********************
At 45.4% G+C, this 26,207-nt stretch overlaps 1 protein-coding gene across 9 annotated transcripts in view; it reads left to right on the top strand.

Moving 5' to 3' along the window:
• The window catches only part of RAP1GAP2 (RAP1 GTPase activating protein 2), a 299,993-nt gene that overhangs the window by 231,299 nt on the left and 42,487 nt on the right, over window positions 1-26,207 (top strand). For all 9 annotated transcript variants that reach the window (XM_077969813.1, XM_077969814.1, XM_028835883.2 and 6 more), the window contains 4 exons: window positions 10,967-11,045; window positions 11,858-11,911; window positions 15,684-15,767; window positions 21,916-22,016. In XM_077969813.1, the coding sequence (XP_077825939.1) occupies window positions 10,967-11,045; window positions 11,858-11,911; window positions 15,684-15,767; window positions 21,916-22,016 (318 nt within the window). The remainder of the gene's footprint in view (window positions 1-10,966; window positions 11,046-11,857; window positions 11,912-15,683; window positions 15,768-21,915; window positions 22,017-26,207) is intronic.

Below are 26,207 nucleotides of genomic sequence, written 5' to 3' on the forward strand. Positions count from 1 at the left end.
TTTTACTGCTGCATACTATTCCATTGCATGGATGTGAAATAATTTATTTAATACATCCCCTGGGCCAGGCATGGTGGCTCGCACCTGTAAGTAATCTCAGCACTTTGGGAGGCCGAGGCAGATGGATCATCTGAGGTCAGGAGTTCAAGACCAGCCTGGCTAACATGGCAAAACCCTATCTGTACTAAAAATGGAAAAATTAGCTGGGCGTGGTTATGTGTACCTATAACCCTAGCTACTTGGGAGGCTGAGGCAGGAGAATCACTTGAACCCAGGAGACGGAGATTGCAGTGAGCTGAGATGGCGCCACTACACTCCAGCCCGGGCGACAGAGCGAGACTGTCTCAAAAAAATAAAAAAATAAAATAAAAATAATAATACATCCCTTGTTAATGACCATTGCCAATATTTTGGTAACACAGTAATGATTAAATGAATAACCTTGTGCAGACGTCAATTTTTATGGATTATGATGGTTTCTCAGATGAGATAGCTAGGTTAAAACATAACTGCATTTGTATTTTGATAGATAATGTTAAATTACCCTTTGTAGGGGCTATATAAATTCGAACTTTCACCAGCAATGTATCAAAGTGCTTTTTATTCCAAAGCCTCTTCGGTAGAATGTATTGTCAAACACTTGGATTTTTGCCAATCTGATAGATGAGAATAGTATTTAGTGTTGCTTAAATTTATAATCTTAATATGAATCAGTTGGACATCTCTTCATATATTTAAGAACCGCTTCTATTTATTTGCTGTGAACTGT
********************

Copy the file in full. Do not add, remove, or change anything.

At 45.4% G+C, this 26,207-nt stretch overlaps 1 protein-coding gene across 9 annotated transcripts in view; it reads left to right on the top strand.

Moving 5' to 3' along the window:
• The window catches only part of RAP1GAP2 (RAP1 GTPase activating protein 2), a 299,993-nt gene that overhangs the window by 231,299 nt on the left and 42,487 nt on the right, over window positions 1-26,207 (top strand). For all 9 annotated transcript variants that reach the window (XM_077969813.1, XM_077969814.1, XM_028835883.2 and 6 more), the window contains 4 exons: window positions 10,967-11,045; window positions 11,858-11,911; window positions 15,684-15,767; window positions 21,916-22,016. In XM_077969813.1, the coding sequence (XP_077825939.1) occupies window positions 10,967-11,045; window positions 11,858-11,911; window positions 15,684-15,767; window positions 21,916-22,016 (318 nt within the window). The remainder of the gene's footprint in view (window positions 1-10,966; window positions 11,046-11,857; window positions 11,912-15,683; window positions 15,768-21,915; window positions 22,017-26,207) is intronic.

Below are 26,207 nucleotides of genomic sequence, written 5' to 3' on the forward strand. Positions count from 1 at the left end.
TTTTACTGCTGCATACTATTCCATTGCATGGATGTGAAATAATTTATTTAATACATCCCCTGGGCCAGGCATGGTGGCTCGCACCTGTAAGTAATCTCAGCACTTTGGGAGGCCGAGGCAGATGGATCATCTGAGGTCAGGAGTTCAAGACCAGCCTGGCTAACATGGCAAAACCCTATCTGTACTAAAAATGGAAAAATTAGCTGGGCGTGGTTATGTGTACCTATAACCCTAGCTACTTGGGAGGCTGAGGCAGGAGAATCACTTGAACCCAGGAGACGGAGATTGCAGTGAGCTGAGATGGCGCCACTACACTCCAGCCCGGGCGACAGAGCGAGACTGTCTCAAAAAAATAAAAAAATAAAATAAAAATAATAATACATCCCTTGTTAATGACCATTGCCAATATTTTGGTAACACAGTAATGATTAAATGAATAACCTTGTGCAGACGTCAATTTTTATGGATTATGATGGTTTCTCAGATGAGATAGCTAGGTTAAAACATAACTGCATTTGTATTTTGATAGATAATGTTAAATTACCCTTTGTAGGGGCTATATAAATTCGAACTTTCACCAGCAATGTATCAAAGTGCTTTTTATTCCAAAGCCTCTTCGGTAGAATGTATTGTCAAACACTTGGATTTTTGCCAATCTGATAGATGAGAATAGTATTTAGTGTTGCTTAAATTTATAATCTTAATATGAATCAGTTGGACATCTCTTCATATATTTAAGAACCGCTTCTATTTATTTGCTGTGAACTGT